The book 911 (Chomsky, October 2001) is a series of interviews with Chomsky, although it reads more like one extended interview with Chomsky about 911; terrorism (American and foreign); and American military aggression and might as the real provocateur of terrorism, worldwide. In terms of its tone, the book has a bit of the "conspiracy theory" aspect to it, that is, of America itself as the world's top bad guy, with all other bad things springing from America's (historical as well as current) hegemonic bullying. The book was first published, very soon (just one month, actually) after the September 11, 2001 terrorist attacks of the World Trade Center and Pentagon, to mixed but then-mostly unenthusiastic reviews since it is sharply critical of the United States' military aggression abroad, and foreign policy generally.

The series of one-on-one interviews, of which Chomsky's 911 consists, were conducted by journalists worldwide, and then compiled and published. Within 911 the well-known linguist and his interviewers discuss together various topics germane to the now going on five-year-old terrorist attacks on United States soil, including, as Chomsky sees it, what the word "terrorism" really means: generally and objectively, that is, and not just from a biased United States post-911 perspective.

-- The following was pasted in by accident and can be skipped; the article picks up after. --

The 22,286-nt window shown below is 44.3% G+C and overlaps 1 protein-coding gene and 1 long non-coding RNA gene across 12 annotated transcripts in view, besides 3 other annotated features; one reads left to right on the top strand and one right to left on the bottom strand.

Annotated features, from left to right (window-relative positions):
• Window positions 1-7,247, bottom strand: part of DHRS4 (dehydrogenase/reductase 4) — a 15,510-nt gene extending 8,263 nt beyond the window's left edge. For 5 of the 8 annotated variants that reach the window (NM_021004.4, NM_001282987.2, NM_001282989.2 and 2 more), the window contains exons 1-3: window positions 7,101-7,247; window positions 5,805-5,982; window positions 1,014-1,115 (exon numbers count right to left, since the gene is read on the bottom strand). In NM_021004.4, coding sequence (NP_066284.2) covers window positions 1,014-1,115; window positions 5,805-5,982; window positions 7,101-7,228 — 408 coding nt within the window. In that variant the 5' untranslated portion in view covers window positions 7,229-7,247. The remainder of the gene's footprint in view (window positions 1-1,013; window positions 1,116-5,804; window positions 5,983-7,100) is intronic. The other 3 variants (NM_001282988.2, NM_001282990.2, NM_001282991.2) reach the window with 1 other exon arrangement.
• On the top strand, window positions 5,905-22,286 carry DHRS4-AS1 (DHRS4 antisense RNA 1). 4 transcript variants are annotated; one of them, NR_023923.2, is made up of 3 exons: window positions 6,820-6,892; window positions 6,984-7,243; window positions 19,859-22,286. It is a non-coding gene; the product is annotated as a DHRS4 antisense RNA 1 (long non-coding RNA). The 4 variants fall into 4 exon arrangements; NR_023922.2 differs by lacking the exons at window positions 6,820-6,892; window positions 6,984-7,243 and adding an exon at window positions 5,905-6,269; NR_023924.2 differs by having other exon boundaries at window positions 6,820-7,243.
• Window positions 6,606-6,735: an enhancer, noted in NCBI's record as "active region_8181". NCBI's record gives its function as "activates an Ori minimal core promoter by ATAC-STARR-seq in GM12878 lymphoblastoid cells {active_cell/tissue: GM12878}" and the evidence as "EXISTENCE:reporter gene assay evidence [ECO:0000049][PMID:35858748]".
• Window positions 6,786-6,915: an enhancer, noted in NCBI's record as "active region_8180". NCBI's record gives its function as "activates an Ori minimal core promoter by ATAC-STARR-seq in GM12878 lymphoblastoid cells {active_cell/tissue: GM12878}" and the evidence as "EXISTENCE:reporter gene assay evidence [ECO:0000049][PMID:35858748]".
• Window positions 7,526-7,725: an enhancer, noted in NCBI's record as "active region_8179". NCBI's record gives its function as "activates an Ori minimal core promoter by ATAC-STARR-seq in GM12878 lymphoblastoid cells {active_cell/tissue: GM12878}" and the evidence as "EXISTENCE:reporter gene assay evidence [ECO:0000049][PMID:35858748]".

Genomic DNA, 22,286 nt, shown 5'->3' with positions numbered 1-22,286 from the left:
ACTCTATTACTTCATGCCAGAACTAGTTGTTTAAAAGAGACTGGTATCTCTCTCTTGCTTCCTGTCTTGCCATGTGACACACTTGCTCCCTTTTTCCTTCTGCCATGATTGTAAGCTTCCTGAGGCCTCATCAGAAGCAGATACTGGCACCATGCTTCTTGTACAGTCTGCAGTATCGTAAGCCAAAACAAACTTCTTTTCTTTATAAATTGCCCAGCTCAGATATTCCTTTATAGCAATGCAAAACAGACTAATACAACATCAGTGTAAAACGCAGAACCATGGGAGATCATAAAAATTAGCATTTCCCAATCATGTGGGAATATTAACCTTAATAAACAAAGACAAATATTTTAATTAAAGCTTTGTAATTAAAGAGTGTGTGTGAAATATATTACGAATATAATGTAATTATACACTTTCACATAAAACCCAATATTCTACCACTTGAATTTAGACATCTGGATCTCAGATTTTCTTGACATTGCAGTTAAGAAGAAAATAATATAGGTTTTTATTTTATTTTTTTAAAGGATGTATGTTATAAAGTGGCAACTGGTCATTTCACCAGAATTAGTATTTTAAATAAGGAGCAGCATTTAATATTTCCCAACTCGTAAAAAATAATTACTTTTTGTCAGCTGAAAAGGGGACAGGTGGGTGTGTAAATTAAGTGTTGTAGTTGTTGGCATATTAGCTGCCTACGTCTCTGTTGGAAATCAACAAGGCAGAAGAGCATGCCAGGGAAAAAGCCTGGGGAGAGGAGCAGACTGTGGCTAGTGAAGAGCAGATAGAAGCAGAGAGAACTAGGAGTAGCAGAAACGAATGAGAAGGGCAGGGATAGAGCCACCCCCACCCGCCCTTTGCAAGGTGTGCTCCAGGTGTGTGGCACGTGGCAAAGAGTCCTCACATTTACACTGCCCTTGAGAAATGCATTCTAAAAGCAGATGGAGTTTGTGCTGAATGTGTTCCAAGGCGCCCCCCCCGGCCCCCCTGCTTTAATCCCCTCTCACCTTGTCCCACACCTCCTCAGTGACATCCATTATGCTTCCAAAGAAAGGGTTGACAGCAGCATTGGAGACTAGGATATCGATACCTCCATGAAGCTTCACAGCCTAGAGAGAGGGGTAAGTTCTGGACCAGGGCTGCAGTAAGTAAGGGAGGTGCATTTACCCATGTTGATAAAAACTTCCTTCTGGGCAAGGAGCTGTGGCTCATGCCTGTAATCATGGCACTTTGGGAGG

In 911, Chomsky observes that super-powers (of which the United States is clearly a prime example) typically endeavor to re-shape the rest of the world in a way that both protects and furthers those super-powers' own hegemonic political; financial; and cultural interests. Among these, economic interests are by far the most compelling. Superpowers' efforts to reshape the rest of the world to their own advantage, even very destructively, if necessary, are manifested both militarily (through invasions; "interventions, and wars) and economically (by dominating the global economy). It is such hegemonic priorities and goals that drive, more than any others a super-power's political goals and therefore its aggressive military actions.

The latter, according to Chomsky, are as much acts of terrorism (that is, organized attacks on a group or groups ideologically; politically; religiously or otherwise distinct from the attacking group). Before as well as after the 911 terrorist attacks; American economic dominance has been and continues to be the United States' true objective.

Essay

In his politically and culturally controversial book 911 (October 2001), Noam Chomsky defines terrorism (using the U.S. Army's own definition of it (see Noam Chomsky, June 26, 2007) as being any organized aggression on the part of one or more groups, aimed at committing acts of violence against another group or groups, based on ideological; political; and/or religious differences. In this sense, Chomsky suggests that if entities like Al Qaeda are terrorist, so, too, is the American military. If Al Qaeda's political organization contributes to terrorism; so, too, Chomsky holds, does that of America's government.

According to the New Yorker, on Chomsky's 911:

9-11' was practically the only counter-narrative out there at a time when questions tended to be drowned out by a chorus, led by the entire United

States Congress, of 'God Bless America.' It was one [sic] of the… [END OF PREVIEW]